It's rare that Deb and I get out to see a rock show together these days. She's usually exhausted from the work week and is more content to stay in or do something a little earlier in the evening, as opposed to standing in a crowded rock club until the wee hours. But last weekend, taking advantage of the MLK Day holiday, she suggested we go to the Cracker/Camper Van Beethoven show at the Middle East Downstairs on Sunday night.
David Lowery brings his two bands to the Middle East every year on that weekend (and has since 2005), and it just so happened that the last show we went to was these two bands playing here two years ago, also while the Patriots were playing in the AFC championship game. And like that year, the Patriots lost hideously on this night, so we were glad to forget about it for a while with some American good rock.
CVB came on first and played an excellent 70-minute set. We watched the third quarter of the Pats game upstairs at the Middle East and then went downstairs when we head the band start up at 9 p.m. We went up by the bar TV and the Ravens scored almost immediately to put the Pats down by two touchdowns, so we decided to head down closer to the stage. Of course, we had some big drunk doofuses in front of us that annoyed Deb to no end, but she's not used to that shit like I am. CVB was a five-piece and sounded sharp, playing some songs from its new album, La Costa Perdida, which I've listened to on Spotify and like very much. "Northern California Girls" and "Too High for the Love In" fit nicely in with the rest of the CVB catalog. Lowery once again used his laptop to trigger instrumental samples. Violinist-guitarist Jonathan Segel was a standout, adding that multi-instrumental feel that sets CVB apart on songs like "Pictures of Matchstick Men," "Take the Skinheads Bowling" and "Sad Lovers Waltz." The band rocked magnificently on "Eye of Fatima, parts 1 and 2," which was the song that really got me into them back in the late '80s.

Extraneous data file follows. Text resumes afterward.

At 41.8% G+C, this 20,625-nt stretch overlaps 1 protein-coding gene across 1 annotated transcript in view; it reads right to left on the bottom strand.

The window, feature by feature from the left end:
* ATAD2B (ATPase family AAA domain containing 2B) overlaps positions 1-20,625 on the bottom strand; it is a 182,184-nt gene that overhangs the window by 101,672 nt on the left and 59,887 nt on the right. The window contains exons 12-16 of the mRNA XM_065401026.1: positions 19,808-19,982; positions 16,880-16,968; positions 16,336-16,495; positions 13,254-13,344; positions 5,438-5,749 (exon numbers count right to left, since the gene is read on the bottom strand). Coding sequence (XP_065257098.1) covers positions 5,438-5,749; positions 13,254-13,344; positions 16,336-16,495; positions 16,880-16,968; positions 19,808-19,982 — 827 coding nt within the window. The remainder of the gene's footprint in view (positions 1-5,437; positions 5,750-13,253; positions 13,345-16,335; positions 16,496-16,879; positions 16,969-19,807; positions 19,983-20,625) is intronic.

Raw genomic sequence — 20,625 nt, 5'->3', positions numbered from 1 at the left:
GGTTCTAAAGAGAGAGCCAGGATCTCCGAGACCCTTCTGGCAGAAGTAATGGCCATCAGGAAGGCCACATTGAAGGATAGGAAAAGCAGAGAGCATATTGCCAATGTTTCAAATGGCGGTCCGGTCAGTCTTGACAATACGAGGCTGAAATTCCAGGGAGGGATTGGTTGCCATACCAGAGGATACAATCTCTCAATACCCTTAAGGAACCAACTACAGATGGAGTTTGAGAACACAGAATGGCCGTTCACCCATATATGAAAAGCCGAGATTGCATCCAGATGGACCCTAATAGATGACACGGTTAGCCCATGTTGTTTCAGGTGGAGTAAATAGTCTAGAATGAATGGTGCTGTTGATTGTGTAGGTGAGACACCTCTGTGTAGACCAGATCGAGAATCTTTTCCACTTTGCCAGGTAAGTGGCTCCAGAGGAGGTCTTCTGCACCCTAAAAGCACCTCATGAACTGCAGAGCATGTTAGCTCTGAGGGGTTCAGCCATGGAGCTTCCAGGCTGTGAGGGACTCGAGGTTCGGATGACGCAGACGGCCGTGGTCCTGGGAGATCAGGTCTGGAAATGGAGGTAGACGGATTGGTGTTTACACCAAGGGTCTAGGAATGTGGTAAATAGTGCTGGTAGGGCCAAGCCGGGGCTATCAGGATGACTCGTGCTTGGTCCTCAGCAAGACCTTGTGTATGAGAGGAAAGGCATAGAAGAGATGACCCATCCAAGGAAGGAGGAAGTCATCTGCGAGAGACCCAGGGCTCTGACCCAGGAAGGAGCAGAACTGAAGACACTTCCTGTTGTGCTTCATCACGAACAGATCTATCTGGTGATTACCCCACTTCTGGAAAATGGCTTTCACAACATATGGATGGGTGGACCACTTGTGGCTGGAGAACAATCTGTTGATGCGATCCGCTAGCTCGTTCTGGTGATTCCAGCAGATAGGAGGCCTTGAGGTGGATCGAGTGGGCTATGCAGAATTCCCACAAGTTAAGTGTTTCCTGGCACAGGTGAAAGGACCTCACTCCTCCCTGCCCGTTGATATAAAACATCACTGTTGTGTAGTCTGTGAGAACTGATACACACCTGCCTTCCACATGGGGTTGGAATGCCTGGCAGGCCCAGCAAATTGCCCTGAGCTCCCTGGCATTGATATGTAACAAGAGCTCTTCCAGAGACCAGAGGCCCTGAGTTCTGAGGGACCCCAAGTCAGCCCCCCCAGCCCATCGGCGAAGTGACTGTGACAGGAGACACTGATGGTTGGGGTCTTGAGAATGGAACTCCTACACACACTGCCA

After CVB's set, Lowery returned with his four-piece country rock outfit Cracker, which shares drummer Frank Funaro with CVB. Johnny Hickman has been with Cracker since the band started in the early '90s and they wasted no time by starting their set with their biggest hit, "Low." The band ripped through 16 songs (although we missed the last during the encore), highlighted by "Teen Angst (What the World Needs Now)," crowd favorite "Eurotrash Girl" and the Hickman-sung "Another Song About the Rain." Although I would have rather seen more CVB than Cracker, it seemed right that Cracker played last because their sound has more appeal for drunk folks, of which there were many this night.
As they did two years earlier, CVB and Cracker provided plenty of entertainment for a club full of bummed out football fans.